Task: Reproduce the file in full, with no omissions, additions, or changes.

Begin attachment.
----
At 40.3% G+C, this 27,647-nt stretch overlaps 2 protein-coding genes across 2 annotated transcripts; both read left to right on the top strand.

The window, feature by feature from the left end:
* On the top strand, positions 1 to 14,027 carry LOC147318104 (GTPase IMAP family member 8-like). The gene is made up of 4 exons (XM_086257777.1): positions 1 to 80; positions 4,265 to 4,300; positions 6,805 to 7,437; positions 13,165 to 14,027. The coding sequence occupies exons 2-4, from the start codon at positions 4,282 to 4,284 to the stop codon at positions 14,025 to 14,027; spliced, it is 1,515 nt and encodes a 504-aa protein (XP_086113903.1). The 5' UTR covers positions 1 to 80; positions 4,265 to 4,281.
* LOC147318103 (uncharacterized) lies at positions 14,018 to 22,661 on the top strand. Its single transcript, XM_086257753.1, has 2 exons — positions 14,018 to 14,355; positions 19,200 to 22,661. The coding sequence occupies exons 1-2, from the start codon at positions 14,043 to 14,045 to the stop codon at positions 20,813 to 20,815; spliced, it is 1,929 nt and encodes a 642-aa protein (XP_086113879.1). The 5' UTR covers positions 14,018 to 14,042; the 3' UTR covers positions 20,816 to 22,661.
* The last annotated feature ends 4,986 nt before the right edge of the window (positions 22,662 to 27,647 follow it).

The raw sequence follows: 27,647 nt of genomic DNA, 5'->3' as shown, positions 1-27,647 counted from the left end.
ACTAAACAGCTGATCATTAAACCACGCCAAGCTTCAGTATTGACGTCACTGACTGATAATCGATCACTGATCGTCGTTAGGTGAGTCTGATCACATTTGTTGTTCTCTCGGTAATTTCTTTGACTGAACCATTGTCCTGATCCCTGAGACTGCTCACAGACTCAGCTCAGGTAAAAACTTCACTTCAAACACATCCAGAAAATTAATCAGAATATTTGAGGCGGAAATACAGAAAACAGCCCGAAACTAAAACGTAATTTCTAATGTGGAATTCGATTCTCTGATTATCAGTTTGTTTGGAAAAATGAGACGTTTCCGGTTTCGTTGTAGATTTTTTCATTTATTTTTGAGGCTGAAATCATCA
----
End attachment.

At 40.3% G+C, this 27,647-nt stretch overlaps 2 protein-coding genes across 2 annotated transcripts; both read left to right on the top strand.

The window, feature by feature from the left end:
* On the top strand, positions 1 to 14,027 carry LOC147318104 (GTPase IMAP family member 8-like). The gene is made up of 4 exons (XM_086257777.1): positions 1 to 80; positions 4,265 to 4,300; positions 6,805 to 7,437; positions 13,165 to 14,027. The coding sequence occupies exons 2-4, from the start codon at positions 4,282 to 4,284 to the stop codon at positions 14,025 to 14,027; spliced, it is 1,515 nt and encodes a 504-aa protein (XP_086113903.1). The 5' UTR covers positions 1 to 80; positions 4,265 to 4,281.
* LOC147318103 (uncharacterized) lies at positions 14,018 to 22,661 on the top strand. Its single transcript, XM_086257753.1, has 2 exons — positions 14,018 to 14,355; positions 19,200 to 22,661. The coding sequence occupies exons 1-2, from the start codon at positions 14,043 to 14,045 to the stop codon at positions 20,813 to 20,815; spliced, it is 1,929 nt and encodes a 642-aa protein (XP_086113879.1). The 5' UTR covers positions 14,018 to 14,042; the 3' UTR covers positions 20,816 to 22,661.
* The last annotated feature ends 4,986 nt before the right edge of the window (positions 22,662 to 27,647 follow it).

The raw sequence follows: 27,647 nt of genomic DNA, 5'->3' as shown, positions 1-27,647 counted from the left end.
ACTAAACAGCTGATCATTAAACCACGCCAAGCTTCAGTATTGACGTCACTGACTGATAATCGATCACTGATCGTCGTTAGGTGAGTCTGATCACATTTGTTGTTCTCTCGGTAATTTCTTTGACTGAACCATTGTCCTGATCCCTGAGACTGCTCACAGACTCAGCTCAGGTAAAAACTTCACTTCAAACACATCCAGAAAATTAATCAGAATATTTGAGGCGGAAATACAGAAAACAGCCCGAAACTAAAACGTAATTTCTAATGTGGAATTCGATTCTCTGATTATCAGTTTGTTTGGAAAAATGAGACGTTTCCGGTTTCGTTGTAGATTTTTTCATTTATTTTTGAGGCTGAAATCATCA